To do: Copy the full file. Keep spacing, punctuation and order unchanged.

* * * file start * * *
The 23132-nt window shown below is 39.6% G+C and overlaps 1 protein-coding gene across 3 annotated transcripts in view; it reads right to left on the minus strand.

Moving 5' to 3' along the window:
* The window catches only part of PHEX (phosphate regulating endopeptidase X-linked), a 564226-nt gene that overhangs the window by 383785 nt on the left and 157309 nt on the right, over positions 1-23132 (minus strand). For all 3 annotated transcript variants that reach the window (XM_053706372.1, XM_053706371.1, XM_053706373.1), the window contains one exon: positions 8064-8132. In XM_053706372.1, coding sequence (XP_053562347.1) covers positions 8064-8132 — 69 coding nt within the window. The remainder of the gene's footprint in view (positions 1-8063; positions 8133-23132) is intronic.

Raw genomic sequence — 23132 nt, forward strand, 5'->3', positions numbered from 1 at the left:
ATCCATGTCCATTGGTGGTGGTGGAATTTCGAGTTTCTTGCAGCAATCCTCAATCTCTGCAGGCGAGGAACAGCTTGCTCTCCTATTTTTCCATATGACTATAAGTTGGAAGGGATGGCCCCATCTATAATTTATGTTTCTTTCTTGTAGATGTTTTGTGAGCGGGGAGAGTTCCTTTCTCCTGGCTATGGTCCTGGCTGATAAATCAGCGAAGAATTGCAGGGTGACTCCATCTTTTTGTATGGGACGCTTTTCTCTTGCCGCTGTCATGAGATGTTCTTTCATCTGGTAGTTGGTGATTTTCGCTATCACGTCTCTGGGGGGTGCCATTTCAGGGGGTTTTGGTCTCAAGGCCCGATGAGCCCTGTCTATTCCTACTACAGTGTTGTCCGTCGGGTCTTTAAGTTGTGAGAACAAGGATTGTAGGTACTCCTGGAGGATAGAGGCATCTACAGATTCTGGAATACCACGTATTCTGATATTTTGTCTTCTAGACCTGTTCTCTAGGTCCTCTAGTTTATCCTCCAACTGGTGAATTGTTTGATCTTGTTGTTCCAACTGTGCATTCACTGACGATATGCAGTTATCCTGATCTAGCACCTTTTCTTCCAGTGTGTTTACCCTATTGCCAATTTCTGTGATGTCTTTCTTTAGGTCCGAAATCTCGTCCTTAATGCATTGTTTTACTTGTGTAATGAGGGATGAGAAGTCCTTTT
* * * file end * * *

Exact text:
The 23132-nt window shown below is 39.6% G+C and overlaps 1 protein-coding gene across 3 annotated transcripts in view; it reads right to left on the minus strand.

Moving 5' to 3' along the window:
* The window catches only part of PHEX (phosphate regulating endopeptidase X-linked), a 564226-nt gene that overhangs the window by 383785 nt on the left and 157309 nt on the right, over positions 1-23132 (minus strand). For all 3 annotated transcript variants that reach the window (XM_053706372.1, XM_053706371.1, XM_053706373.1), the window contains one exon: positions 8064-8132. In XM_053706372.1, coding sequence (XP_053562347.1) covers positions 8064-8132 — 69 coding nt within the window. The remainder of the gene's footprint in view (positions 1-8063; positions 8133-23132) is intronic.

Raw genomic sequence — 23132 nt, forward strand, 5'->3', positions numbered from 1 at the left:
ATCCATGTCCATTGGTGGTGGTGGAATTTCGAGTTTCTTGCAGCAATCCTCAATCTCTGCAGGCGAGGAACAGCTTGCTCTCCTATTTTTCCATATGACTATAAGTTGGAAGGGATGGCCCCATCTATAATTTATGTTTCTTTCTTGTAGATGTTTTGTGAGCGGGGAGAGTTCCTTTCTCCTGGCTATGGTCCTGGCTGATAAATCAGCGAAGAATTGCAGGGTGACTCCATCTTTTTGTATGGGACGCTTTTCTCTTGCCGCTGTCATGAGATGTTCTTTCATCTGGTAGTTGGTGATTTTCGCTATCACGTCTCTGGGGGGTGCCATTTCAGGGGGTTTTGGTCTCAAGGCCCGATGAGCCCTGTCTATTCCTACTACAGTGTTGTCCGTCGGGTCTTTAAGTTGTGAGAACAAGGATTGTAGGTACTCCTGGAGGATAGAGGCATCTACAGATTCTGGAATACCACGTATTCTGATATTTTGTCTTCTAGACCTGTTCTCTAGGTCCTCTAGTTTATCCTCCAACTGGTGAATTGTTTGATCTTGTTGTTCCAACTGTGCATTCACTGACGATATGCAGTTATCCTGATCTAGCACCTTTTCTTCCAGTGTGTTTACCCTATTGCCAATTTCTGTGATGTCTTTCTTTAGGTCCGAAATCTCGTCCTTAATGCATTGTTTTACTTGTGTAATGAGGGATGAGAAGTCCTTTT